Science and Technology Committee


Report to be published

The Committee published ' The impact of spending cuts on science and scientific research', HC 335-I, its Sixth Report of Session 2009-10, on Tuesday 23 March 2010. Volume II, the oral and written evidence, was published on Thursday 25 March 2010.


The Science and Technology Committee today issues a stark warning to Government: commit to an increase in investment in science now or risk devastating British science and the economy in years to come.

In a report published today, the Committee says that a failure to increase investment in science is inconsistent with the Government's policy ambition of growth in the sector and undermines its previous good record in this area. If the Government is truly committed to the principle of a knowledge-based economy, it should increase spending on science in Wednesday's Budget.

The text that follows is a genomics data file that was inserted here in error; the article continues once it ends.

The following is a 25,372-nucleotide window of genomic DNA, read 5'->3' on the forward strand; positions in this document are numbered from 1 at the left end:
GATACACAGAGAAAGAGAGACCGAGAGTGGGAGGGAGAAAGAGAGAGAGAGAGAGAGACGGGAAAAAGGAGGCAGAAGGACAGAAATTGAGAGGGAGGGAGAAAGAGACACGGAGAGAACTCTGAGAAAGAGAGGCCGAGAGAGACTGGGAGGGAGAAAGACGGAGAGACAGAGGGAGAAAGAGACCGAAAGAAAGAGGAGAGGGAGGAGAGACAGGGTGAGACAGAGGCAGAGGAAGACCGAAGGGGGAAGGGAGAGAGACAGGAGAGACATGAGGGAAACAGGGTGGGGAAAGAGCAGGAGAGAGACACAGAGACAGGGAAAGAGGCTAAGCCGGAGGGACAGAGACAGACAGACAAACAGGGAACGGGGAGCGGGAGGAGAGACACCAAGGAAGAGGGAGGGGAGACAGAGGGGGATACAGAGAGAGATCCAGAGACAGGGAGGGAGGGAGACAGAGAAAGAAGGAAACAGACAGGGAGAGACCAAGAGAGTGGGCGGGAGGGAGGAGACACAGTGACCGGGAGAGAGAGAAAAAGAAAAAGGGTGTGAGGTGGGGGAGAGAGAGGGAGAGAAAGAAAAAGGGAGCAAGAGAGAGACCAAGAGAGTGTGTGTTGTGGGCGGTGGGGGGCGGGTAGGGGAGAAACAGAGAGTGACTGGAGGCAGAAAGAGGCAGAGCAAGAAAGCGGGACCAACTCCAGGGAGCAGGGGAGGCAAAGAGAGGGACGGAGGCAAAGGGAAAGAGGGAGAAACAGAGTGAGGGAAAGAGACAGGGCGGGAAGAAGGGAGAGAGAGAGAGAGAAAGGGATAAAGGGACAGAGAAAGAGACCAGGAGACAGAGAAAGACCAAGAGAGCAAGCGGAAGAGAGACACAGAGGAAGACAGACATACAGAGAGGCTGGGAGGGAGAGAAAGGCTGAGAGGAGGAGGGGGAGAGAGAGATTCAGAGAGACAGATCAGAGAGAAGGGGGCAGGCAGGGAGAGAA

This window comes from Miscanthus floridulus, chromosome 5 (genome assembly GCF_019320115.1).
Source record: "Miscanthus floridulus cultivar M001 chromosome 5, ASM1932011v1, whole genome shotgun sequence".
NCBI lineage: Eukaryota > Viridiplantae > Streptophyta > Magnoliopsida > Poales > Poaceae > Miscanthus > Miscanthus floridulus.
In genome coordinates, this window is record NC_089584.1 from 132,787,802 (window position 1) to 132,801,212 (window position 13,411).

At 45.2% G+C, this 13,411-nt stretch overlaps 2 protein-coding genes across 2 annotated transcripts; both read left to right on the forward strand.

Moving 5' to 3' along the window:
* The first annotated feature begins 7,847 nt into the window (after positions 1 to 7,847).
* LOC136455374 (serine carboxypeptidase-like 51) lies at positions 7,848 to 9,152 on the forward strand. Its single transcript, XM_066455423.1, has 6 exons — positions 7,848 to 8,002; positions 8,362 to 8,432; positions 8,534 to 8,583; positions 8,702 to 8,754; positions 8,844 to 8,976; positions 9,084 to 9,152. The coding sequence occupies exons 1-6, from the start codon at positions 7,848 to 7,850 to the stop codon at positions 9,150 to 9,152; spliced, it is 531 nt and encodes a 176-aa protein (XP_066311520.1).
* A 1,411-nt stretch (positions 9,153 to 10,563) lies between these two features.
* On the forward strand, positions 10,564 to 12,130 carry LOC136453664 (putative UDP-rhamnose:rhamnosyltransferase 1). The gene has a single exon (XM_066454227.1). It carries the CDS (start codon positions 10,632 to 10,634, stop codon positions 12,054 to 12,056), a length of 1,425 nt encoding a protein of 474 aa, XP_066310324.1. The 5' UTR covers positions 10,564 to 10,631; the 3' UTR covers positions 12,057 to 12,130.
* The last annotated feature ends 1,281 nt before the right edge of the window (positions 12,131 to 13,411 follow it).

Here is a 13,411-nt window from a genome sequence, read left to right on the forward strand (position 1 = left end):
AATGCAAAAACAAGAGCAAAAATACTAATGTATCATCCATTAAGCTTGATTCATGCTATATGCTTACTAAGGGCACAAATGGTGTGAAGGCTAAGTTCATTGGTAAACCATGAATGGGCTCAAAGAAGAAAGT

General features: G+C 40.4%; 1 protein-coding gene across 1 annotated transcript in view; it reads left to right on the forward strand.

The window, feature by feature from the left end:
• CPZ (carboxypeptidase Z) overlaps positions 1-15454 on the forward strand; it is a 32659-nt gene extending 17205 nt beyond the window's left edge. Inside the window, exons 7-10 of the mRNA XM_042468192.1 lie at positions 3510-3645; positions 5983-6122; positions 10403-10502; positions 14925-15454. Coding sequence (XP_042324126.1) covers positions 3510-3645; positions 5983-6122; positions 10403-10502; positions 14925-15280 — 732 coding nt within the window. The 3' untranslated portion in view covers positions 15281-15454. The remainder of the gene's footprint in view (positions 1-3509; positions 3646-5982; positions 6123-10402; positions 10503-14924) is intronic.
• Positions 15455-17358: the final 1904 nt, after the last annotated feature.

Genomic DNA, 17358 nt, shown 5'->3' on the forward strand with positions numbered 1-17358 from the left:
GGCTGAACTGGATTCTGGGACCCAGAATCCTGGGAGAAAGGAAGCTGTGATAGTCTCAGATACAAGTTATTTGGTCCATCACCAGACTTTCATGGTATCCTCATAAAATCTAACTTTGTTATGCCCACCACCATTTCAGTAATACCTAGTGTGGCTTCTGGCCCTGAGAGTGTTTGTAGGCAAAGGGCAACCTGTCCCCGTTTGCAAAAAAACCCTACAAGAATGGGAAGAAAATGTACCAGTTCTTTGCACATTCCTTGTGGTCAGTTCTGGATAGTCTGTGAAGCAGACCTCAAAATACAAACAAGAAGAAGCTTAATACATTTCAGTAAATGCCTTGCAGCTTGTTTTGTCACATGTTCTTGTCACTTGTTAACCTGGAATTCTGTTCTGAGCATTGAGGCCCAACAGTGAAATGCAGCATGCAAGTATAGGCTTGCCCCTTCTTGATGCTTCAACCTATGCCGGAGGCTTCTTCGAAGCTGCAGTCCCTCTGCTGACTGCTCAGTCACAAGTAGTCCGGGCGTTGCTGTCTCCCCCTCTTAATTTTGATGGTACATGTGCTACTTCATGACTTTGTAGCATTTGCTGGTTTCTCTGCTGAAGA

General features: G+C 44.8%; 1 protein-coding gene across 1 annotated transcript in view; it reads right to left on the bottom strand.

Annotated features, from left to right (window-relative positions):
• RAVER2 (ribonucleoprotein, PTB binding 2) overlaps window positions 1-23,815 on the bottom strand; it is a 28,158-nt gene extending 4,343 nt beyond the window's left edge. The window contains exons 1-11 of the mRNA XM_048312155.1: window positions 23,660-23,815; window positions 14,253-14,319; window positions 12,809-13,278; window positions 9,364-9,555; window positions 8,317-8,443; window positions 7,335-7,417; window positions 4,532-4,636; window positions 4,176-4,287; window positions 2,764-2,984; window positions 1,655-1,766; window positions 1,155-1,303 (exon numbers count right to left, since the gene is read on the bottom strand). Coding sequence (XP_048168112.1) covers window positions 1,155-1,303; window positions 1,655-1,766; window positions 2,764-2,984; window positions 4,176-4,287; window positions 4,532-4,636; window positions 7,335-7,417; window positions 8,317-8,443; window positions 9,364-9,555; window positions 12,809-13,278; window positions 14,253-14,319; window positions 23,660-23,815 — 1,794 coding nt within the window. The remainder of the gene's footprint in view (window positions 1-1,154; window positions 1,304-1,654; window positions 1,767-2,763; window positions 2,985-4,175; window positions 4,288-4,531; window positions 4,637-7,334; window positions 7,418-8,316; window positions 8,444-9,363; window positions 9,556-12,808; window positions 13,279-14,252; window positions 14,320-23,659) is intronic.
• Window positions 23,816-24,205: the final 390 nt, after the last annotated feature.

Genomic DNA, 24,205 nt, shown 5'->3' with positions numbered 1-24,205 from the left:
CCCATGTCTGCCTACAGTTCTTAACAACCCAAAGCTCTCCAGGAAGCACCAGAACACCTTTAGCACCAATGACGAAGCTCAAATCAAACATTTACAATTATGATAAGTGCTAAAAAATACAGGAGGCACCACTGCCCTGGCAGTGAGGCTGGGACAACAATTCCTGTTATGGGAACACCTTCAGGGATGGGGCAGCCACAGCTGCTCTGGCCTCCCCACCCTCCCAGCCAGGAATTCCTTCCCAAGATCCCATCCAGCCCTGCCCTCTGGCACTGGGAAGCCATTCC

The Pre-Budget Report in December 2009 announced that £600 million would be cut from higher education and science and research budgets by 2012-13.

Phil Willis MP, Committee Chair, said:

"The Government's policy ambitions are at odds with its actions. On the one hand it champions supporting business investment in research and development, while on the other it announces cuts which threaten the very science base that underpins such businesses. We hope that the Budget will contain good news for science funding. Anything less has potentially devastating consequences for science in the UK."